OCA Printmaking 1: Your First Monoprints
Research into Contemporary Printmakers
For this exercise I visited the Glasgow Print Studio in order to observe first-hand the work of some local printmakers.
The first print which I was drawn to was a monoprint by the artist Calum McClure, entitled “Untitled “ In Blue, Pollock Park”, 2015. I was drawn to this work as it represents a landscape I know very well, where I have sketched in the past and I was interested to look closely at how someone else had interpreted the landscape.
The artist is known for his work depicting landscape, often featuring country estates and national parks.
The artist has used portrait format for this print. He has divided the picture plane horizontally at the very lower part of the print using dark brown and orange horizontal brushstrokes. The subdivision of the picture plane in this manner creates the impression of a very big sky and places the viewer’s eyeline low. Initially, for me it is unclear whether the viewer is looking at sea or sky. I like this aspect of the print which adds interest to the work.It suggests the idea of being “lost in a sea of blue”, of “diving into the landscape and becoming submerged”.
There are 3 strong verticals created by the trees placed each side of the picture plane. These overlap a horizontally placed tree branch stretching across the upper tired of the print. The artist may have been interested in creating the potential for both portrait and landscape interest for the print.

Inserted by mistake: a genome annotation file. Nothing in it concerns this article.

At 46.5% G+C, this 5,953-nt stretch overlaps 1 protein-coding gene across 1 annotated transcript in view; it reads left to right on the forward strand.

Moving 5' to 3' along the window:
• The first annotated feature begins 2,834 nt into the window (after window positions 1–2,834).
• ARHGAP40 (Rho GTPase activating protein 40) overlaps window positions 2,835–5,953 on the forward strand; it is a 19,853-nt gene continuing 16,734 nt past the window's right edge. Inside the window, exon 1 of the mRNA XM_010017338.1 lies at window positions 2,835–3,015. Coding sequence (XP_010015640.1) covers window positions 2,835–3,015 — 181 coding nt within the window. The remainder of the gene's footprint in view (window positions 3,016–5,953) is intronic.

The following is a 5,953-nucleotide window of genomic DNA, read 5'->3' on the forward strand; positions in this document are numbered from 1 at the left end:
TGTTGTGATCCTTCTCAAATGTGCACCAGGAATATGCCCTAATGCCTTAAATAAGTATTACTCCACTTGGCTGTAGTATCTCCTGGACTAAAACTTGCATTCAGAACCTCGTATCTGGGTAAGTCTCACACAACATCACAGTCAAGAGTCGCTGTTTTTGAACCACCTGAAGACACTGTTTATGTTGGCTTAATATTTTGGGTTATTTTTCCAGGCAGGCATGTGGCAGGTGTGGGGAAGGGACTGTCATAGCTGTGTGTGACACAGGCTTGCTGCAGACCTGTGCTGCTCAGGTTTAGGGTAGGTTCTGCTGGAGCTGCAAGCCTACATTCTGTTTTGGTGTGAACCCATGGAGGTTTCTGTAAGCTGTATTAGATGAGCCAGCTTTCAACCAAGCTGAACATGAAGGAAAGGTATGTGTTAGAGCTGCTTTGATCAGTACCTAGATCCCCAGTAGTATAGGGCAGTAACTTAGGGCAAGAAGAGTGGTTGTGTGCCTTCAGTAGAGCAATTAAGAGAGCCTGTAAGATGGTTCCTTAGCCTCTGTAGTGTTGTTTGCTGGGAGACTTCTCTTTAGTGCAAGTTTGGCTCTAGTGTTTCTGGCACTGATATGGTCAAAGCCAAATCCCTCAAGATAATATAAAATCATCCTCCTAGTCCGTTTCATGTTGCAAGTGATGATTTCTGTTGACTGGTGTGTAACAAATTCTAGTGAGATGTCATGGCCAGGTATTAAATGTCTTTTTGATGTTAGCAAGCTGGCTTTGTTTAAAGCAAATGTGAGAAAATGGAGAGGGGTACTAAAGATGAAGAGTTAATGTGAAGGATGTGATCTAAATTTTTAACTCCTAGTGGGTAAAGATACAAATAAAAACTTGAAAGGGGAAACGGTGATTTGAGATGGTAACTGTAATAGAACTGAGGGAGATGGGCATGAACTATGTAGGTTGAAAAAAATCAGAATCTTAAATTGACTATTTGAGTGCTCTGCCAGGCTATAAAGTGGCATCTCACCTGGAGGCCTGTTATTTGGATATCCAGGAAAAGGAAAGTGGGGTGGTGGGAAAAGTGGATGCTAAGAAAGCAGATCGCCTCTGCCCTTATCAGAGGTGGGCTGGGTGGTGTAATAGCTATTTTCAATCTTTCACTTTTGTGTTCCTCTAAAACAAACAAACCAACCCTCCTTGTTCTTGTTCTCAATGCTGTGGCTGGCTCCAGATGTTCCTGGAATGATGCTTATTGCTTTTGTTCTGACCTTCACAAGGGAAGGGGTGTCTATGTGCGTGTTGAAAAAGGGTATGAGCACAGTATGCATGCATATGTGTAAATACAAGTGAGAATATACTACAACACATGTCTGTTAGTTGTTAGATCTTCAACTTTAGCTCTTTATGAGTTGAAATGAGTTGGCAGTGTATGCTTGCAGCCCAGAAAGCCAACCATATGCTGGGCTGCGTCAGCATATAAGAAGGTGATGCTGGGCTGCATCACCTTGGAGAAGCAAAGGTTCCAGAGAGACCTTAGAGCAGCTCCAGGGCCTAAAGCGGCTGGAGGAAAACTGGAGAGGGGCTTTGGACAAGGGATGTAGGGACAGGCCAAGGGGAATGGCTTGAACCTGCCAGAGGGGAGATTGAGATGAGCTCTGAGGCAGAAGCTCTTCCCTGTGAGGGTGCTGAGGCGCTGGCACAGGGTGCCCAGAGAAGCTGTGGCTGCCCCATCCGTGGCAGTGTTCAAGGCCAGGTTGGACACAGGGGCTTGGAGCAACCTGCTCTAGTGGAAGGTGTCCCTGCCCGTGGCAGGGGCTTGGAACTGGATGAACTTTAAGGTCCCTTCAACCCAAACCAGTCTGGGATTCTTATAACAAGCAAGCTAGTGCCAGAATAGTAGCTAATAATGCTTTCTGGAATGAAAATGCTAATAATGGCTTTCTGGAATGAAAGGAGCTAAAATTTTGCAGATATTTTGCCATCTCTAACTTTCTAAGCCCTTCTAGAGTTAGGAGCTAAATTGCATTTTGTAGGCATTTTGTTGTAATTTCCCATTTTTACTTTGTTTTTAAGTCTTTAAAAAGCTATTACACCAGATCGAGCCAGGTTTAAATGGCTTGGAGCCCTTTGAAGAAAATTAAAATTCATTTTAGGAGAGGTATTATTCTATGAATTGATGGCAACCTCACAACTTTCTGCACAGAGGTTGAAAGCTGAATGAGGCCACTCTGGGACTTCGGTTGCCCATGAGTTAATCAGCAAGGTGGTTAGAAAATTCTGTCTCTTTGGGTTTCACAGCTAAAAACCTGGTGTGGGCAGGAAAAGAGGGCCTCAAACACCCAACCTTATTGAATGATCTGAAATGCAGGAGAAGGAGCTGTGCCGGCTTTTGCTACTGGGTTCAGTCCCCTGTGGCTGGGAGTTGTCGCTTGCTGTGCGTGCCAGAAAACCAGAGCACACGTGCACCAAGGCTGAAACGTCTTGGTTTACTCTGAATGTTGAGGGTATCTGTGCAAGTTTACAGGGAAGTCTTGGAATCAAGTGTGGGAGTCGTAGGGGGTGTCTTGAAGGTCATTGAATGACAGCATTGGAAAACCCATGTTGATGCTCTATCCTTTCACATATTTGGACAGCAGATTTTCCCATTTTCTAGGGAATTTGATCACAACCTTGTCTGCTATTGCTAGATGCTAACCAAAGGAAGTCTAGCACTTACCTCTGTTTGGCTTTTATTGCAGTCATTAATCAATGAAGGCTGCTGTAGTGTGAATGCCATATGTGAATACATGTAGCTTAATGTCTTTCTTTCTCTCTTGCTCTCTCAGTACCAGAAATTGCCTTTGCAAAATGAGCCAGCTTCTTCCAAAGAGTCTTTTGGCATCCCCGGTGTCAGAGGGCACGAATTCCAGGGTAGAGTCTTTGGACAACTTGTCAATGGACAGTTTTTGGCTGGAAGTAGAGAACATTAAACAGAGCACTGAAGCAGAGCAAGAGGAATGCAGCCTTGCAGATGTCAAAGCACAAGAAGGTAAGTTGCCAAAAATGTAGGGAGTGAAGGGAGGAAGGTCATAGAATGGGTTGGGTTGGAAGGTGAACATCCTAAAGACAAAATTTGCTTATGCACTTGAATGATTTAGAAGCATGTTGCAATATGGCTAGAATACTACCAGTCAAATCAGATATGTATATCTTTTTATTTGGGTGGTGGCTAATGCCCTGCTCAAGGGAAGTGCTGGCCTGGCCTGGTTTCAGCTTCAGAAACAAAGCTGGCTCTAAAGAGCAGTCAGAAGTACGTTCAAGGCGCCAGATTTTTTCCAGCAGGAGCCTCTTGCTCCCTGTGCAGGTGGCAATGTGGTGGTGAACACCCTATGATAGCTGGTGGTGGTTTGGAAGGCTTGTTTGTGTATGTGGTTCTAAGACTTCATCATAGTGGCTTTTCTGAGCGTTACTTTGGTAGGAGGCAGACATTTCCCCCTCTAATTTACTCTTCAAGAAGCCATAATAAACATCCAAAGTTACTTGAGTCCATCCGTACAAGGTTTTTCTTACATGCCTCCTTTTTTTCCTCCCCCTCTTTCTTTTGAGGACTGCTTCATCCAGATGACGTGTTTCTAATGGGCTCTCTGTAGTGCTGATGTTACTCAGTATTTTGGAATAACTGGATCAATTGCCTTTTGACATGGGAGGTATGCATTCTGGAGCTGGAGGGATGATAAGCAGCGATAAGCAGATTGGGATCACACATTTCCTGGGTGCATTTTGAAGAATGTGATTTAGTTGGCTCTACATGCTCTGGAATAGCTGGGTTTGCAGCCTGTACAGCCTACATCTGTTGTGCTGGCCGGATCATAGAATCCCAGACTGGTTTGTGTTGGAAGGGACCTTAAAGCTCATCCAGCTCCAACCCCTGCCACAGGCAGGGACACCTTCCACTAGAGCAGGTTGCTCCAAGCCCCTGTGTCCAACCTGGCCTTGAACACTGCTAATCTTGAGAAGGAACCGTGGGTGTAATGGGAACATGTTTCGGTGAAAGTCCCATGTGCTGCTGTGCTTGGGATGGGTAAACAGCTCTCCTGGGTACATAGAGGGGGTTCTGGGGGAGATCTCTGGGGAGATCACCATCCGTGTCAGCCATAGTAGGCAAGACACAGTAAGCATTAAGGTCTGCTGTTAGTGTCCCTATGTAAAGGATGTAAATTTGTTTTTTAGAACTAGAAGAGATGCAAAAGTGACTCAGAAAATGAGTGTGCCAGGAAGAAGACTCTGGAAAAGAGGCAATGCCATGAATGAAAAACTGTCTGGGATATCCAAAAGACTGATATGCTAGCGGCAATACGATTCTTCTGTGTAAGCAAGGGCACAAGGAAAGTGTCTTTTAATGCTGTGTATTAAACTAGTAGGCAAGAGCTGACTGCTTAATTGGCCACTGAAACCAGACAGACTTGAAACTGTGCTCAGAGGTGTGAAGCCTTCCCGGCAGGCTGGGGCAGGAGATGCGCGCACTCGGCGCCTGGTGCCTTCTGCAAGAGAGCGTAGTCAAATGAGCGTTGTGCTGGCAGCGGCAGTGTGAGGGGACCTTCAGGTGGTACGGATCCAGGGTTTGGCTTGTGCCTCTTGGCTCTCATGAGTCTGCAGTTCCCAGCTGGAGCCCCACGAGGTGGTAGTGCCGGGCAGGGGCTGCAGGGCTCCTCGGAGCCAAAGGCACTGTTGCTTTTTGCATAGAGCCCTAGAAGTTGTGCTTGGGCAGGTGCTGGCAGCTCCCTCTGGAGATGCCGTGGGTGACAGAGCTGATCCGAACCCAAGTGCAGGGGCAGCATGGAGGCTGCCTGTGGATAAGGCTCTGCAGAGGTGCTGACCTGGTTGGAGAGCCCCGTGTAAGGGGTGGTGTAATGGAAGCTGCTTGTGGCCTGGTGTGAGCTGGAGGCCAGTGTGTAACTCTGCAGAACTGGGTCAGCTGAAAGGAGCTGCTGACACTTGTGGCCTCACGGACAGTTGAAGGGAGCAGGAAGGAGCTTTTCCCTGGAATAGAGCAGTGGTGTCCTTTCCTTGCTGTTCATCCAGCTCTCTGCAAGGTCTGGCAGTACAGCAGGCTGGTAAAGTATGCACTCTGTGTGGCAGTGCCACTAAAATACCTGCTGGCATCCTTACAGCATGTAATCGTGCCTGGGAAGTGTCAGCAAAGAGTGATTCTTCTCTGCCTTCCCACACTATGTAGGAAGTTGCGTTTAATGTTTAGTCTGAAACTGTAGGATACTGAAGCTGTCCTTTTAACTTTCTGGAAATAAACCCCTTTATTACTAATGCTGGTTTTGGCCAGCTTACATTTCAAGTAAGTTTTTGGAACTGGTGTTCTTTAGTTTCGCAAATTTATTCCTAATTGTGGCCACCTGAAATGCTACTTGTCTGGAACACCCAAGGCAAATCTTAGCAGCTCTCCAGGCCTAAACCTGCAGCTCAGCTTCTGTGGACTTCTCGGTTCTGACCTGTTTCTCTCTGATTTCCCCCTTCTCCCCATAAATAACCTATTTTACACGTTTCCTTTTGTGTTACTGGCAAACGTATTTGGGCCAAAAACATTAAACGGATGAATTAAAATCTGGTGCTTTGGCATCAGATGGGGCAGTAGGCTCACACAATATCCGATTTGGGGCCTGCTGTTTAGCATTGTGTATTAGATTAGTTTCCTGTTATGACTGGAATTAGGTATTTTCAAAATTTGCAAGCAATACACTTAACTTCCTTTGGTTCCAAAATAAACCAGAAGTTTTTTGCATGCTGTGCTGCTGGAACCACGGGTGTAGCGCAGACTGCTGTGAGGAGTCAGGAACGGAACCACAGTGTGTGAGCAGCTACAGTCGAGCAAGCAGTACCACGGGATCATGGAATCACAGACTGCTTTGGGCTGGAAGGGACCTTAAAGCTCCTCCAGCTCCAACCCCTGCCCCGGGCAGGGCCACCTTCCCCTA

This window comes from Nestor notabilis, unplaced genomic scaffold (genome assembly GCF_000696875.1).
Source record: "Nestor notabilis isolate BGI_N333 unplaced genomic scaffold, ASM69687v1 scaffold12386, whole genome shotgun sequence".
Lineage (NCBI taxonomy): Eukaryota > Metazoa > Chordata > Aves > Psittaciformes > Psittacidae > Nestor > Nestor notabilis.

The work is quite heavily textured. I think that artist may have created the blue background colour by printing a smooth first layer of print. Initially, I wondered whether elements of collage had been used to produce the print. However, I think that texture has been achieved by the application of a wide range of brushstrokes and the selection of different brush sizes during the painting process. It is also possible that impressed techniques have been used to create the tree trunks (using twigs) and to create the rough area at the lower edge of the print, perhaps using bubble wrap.
In the upper 1/3 of the picture plane the artist has removed areas of paint to create the impression of clouds.The treatment of the sky is less textured than the rough brushwork used on the tree foliage, providing interest across the picture plane.
The colours selected are naturalistic and help to keep the print more representational than abstract. The use of orange at the horizon line, contrasting with its complementary orange helps draw attention to this area. The painting has a relaxed feel to it and one can imagine this being planned on a lovely summer day- interesting for me as I have spent many days here waiting on the clouds to clear to sketch these trees for a previous OCA project!
Overall, I enjoyed looking at this print, particularly seeing an alternative interpretation of a very familiar scene.
In Blue, Pollock Park, Monotype, 2015. Calum McClure